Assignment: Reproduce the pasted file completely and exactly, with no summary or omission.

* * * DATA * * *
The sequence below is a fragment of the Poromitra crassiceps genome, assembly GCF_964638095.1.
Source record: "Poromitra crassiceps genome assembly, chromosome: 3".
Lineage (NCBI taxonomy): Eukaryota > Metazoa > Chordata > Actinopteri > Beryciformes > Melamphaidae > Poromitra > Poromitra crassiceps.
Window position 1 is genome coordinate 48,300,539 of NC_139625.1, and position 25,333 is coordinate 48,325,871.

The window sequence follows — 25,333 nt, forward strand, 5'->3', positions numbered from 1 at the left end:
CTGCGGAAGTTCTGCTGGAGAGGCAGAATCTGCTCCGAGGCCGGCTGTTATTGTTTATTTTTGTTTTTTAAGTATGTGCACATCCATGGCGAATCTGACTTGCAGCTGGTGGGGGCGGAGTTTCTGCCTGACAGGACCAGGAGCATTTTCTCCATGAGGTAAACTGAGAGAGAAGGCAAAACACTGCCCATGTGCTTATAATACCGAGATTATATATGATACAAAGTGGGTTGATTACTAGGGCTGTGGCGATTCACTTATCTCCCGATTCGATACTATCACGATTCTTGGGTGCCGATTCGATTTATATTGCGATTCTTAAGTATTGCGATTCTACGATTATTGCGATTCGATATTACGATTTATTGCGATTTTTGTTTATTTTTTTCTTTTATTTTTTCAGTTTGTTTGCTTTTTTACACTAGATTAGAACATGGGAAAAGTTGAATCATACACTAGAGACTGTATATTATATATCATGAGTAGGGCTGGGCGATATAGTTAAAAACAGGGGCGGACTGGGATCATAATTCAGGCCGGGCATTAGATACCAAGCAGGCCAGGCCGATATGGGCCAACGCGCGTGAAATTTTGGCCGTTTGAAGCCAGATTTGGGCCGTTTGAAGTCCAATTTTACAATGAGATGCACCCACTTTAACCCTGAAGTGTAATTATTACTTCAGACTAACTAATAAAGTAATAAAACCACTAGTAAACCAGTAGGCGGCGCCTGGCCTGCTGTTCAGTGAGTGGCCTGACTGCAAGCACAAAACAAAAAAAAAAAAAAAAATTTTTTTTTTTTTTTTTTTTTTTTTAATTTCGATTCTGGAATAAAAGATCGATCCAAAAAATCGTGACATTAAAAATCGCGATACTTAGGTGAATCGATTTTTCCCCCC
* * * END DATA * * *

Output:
The sequence below is a fragment of the Poromitra crassiceps genome, assembly GCF_964638095.1.
Source record: "Poromitra crassiceps genome assembly, chromosome: 3".
Lineage (NCBI taxonomy): Eukaryota > Metazoa > Chordata > Actinopteri > Beryciformes > Melamphaidae > Poromitra > Poromitra crassiceps.
Window position 1 is genome coordinate 48,300,539 of NC_139625.1, and position 25,333 is coordinate 48,325,871.

The window sequence follows — 25,333 nt, forward strand, 5'->3', positions numbered from 1 at the left end:
CTGCGGAAGTTCTGCTGGAGAGGCAGAATCTGCTCCGAGGCCGGCTGTTATTGTTTATTTTTGTTTTTTAAGTATGTGCACATCCATGGCGAATCTGACTTGCAGCTGGTGGGGGCGGAGTTTCTGCCTGACAGGACCAGGAGCATTTTCTCCATGAGGTAAACTGAGAGAGAAGGCAAAACACTGCCCATGTGCTTATAATACCGAGATTATATATGATACAAAGTGGGTTGATTACTAGGGCTGTGGCGATTCACTTATCTCCCGATTCGATACTATCACGATTCTTGGGTGCCGATTCGATTTATATTGCGATTCTTAAGTATTGCGATTCTACGATTATTGCGATTCGATATTACGATTTATTGCGATTTTTGTTTATTTTTTTCTTTTATTTTTTCAGTTTGTTTGCTTTTTTACACTAGATTAGAACATGGGAAAAGTTGAATCATACACTAGAGACTGTATATTATATATCATGAGTAGGGCTGGGCGATATAGTTAAAAACAGGGGCGGACTGGGATCATAATTCAGGCCGGGCATTAGATACCAAGCAGGCCAGGCCGATATGGGCCAACGCGCGTGAAATTTTGGCCGTTTGAAGCCAGATTTGGGCCGTTTGAAGTCCAATTTTACAATGAGATGCACCCACTTTAACCCTGAAGTGTAATTATTACTTCAGACTAACTAATAAAGTAATAAAACCACTAGTAAACCAGTAGGCGGCGCCTGGCCTGCTGTTCAGTGAGTGGCCTGACTGCAAGCACAAAACAAAAAAAAAAAAAAAAATTTTTTTTTTTTTTTTTTTTTTTTTAATTTCGATTCTGGAATAAAAGATCGATCCAAAAAATCGTGACATTAAAAATCGCGATACTTAGGTGAATCGATTTTTCCCCCC